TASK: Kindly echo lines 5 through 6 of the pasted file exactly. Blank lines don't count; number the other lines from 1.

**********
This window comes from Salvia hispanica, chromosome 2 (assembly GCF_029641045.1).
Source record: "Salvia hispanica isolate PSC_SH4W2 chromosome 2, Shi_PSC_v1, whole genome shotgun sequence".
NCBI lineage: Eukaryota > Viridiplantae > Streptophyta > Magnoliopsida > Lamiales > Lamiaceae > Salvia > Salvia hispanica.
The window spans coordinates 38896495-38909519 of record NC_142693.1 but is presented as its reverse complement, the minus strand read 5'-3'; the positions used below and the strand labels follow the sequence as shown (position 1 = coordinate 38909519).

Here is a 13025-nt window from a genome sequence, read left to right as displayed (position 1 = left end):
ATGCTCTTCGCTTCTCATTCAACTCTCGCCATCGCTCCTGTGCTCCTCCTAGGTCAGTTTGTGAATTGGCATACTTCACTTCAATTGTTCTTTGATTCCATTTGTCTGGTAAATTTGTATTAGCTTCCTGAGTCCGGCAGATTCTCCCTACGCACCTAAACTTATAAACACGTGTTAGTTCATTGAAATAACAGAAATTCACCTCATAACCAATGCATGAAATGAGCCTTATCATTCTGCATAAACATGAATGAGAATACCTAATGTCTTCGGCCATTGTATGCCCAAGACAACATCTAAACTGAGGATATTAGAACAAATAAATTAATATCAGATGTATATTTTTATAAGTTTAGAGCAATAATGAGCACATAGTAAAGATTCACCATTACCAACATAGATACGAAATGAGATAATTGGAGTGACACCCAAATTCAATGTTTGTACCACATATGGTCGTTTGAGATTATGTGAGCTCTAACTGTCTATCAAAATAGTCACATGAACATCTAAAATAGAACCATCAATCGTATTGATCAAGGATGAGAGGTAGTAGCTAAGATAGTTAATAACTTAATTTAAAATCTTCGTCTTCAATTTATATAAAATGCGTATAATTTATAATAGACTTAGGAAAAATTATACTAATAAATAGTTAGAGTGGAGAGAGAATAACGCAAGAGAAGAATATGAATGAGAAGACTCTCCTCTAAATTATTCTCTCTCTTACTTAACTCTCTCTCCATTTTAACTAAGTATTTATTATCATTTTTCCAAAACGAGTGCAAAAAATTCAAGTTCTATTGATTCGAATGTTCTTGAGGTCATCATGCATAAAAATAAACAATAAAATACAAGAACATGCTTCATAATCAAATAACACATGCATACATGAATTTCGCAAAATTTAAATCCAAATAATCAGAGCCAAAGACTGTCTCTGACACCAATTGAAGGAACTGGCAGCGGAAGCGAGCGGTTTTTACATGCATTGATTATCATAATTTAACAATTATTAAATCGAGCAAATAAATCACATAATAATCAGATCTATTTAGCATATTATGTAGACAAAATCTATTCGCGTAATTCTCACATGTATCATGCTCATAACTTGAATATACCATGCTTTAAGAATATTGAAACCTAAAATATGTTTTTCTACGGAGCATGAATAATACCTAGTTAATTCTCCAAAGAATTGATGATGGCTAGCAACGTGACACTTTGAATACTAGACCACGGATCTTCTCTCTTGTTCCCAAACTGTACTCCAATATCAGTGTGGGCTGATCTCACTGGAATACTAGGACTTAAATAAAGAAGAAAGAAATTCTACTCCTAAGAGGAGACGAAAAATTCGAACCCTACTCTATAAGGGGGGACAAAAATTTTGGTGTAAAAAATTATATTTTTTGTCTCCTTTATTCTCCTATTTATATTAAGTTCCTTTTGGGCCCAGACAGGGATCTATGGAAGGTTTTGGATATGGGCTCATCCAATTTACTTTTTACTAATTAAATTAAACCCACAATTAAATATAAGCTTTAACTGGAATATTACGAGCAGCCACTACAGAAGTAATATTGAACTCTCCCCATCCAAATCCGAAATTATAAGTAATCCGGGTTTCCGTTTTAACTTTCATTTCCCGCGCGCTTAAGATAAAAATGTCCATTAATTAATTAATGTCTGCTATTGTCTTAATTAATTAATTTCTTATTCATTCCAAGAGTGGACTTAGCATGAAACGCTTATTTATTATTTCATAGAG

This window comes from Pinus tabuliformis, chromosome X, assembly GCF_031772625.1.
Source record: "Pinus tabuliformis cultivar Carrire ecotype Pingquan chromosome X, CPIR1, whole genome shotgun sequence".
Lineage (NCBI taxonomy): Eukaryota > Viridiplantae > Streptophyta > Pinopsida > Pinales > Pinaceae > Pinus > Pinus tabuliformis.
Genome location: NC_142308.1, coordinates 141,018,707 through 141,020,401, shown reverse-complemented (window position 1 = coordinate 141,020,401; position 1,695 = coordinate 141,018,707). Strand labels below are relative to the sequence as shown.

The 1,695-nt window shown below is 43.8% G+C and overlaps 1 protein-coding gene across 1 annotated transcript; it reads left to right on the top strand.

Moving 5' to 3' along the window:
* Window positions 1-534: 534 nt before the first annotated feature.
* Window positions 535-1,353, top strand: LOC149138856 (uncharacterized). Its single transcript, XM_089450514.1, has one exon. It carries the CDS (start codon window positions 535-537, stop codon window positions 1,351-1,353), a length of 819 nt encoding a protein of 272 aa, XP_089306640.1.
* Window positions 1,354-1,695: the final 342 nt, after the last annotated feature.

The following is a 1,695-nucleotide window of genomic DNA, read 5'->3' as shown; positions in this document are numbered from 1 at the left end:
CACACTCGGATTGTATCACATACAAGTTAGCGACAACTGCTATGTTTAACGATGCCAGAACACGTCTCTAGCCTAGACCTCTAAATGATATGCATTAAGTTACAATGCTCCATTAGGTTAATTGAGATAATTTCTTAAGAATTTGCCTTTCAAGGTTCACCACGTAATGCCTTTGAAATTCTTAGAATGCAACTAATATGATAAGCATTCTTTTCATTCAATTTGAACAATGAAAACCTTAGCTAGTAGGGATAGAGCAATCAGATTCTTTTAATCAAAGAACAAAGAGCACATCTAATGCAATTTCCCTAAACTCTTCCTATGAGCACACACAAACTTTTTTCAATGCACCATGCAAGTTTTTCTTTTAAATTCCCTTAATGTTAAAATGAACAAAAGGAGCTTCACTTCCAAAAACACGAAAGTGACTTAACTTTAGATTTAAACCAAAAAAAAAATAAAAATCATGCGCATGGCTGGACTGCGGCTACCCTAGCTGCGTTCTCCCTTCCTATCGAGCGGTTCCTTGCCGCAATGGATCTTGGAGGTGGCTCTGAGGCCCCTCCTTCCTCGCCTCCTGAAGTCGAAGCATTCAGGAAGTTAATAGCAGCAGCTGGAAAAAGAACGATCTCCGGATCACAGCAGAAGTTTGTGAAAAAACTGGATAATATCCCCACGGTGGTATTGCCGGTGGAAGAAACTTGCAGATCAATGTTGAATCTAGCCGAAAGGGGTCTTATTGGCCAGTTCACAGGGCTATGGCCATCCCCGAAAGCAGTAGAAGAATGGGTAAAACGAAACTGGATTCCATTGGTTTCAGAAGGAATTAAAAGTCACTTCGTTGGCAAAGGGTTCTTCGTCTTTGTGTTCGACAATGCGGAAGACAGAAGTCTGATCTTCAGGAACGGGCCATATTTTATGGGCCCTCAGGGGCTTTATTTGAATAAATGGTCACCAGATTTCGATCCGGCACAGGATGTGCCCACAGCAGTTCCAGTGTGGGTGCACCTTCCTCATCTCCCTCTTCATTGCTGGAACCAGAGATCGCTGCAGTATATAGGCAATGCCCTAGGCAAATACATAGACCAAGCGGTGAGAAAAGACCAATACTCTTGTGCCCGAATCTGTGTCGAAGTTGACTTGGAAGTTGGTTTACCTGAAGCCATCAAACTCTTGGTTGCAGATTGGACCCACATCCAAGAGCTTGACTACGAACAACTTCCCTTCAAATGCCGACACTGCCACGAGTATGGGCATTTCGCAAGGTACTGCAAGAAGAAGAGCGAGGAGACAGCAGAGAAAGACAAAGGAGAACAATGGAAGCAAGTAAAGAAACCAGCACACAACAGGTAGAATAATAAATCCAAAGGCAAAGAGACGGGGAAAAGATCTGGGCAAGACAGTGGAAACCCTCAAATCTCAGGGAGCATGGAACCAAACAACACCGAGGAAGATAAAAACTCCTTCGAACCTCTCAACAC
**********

Here is a 13025-nt window from a genome sequence, read left to right as displayed (position 1 = left end):
ATGCTCTTCGCTTCTCATTCAACTCTCGCCATCGCTCCTGTGCTCCTCCTAGGTCAGTTTGTGAATTGGCATACTTCACTTCAATTGTTCTTTGATTCCATTTGTCTGGTAAATTTGTATTAGCTTCCTGAGTCCGGCAGATTCTCCCTACGCACCTAAACTTATAAACACGTGTTAGTTCATTGAAATAACAGAAATTCACCTCATAACCAATGCATGAAATGAGCCTTATCATTCTGCATAAACATGAATGAGAATACCTAATGTCTTCGGCCATTGTATGCCCAAGACAACATCTAAACTGAGGATATTAGAACAAATAAATTAATATCAGATGTATATTTTTATAAGTTTAGAGCAATAATGAGCACATAGTAAAGATTCACCATTACCAACATAGATACGAAATGAGATAATTGGAGTGACACCCAAATTCAATGTTTGTACCACATATGGTCGTTTGAGATTATGTGAGCTCTAACTGTCTATCAAAATAGTCACATGAACATCTAAAATAGAACCATCAATCGTATTGATCAAGGATGAGAGGTAGTAGCTAAGATAGTTAATAACTTAATTTAAAATCTTCGTCTTCAATTTATATAAAATGCGTATAATTTATAATAGACTTAGGAAAAATTATACTAATAAATAGTTAGAGTGGAGAGAGAATAACGCAAGAGAAGAATATGAATGAGAAGACTCTCCTCTAAATTATTCTCTCTCTTACTTAACTCTCTCTCCATTTTAACTAAGTATTTATTATCATTTTTCCAAAACGAGTGCAAAAAATTCAAGTTCTATTGATTCGAATGTTCTTGAGGTCATCATGCATAAAAATAAACAATAAAATACAAGAACATGCTTCATAATCAAATAACACATGCATACATGAATTTCGCAAAATTTAAATCCAAATAATCAGAGCCAAAGACTGTCTCTGACACCAATTGAAGGAACTGGCAGCGGAAGCGAGCGGTTTTTACATGCATTGATTATCATAATTTAACAATTATTAAATCGAGCAAATAAATCACATAATAATCAGATCTATTTAGCATATTATGTAGACAAAATCTATTCGCGTAATTCTCACATGTATCATGCTCATAACTTGAATATACCATGCTTTAAGAATATTGAAACCTAAAATATGTTTTTCTACGGAGCATGAATAATACCTAGTTAATTCTCCAAAGAATTGATGATGGCTAGCAACGTGACACTTTGAATACTAGACCACGGATCTTCTCTCTTGTTCCCAAACTGTACTCCAATATCAGTGTGGGCTGATCTCACTGGAATACTAGGACTTAAATAAAGAAGAAAGAAATTCTACTCCTAAGAGGAGACGAAAAATTCGAACCCTACTCTATAAGGGGGGACAAAAATTTTGGTGTAAAAAATTATATTTTTTGTCTCCTTTATTCTCCTATTTATATTAAGTTCCTTTTGGGCCCAGACAGGGATCTATGGAAGGTTTTGGATATGGGCTCATCCAATTTACTTTTTACTAATTAAATTAAACCCACAATTAAATATAAGCTTTAACTGGAATATTACGAGCAGCCACTACAGAAGTAATATTGAACTCTCCCCATCCAAATCCGAAATTATAAGTAATCCGGGTTTCCGTTTTAACTTTCATTTCCCGCGCGCTTAAGATAAAAATGTCCATTAATTAATTAATGTCTGCTATTGTCTTAATTAATTAATTTCTTATTCATTCCAAGAGTGGACTTAGCATGAAACGCTTATTTATTATTTCATAGAG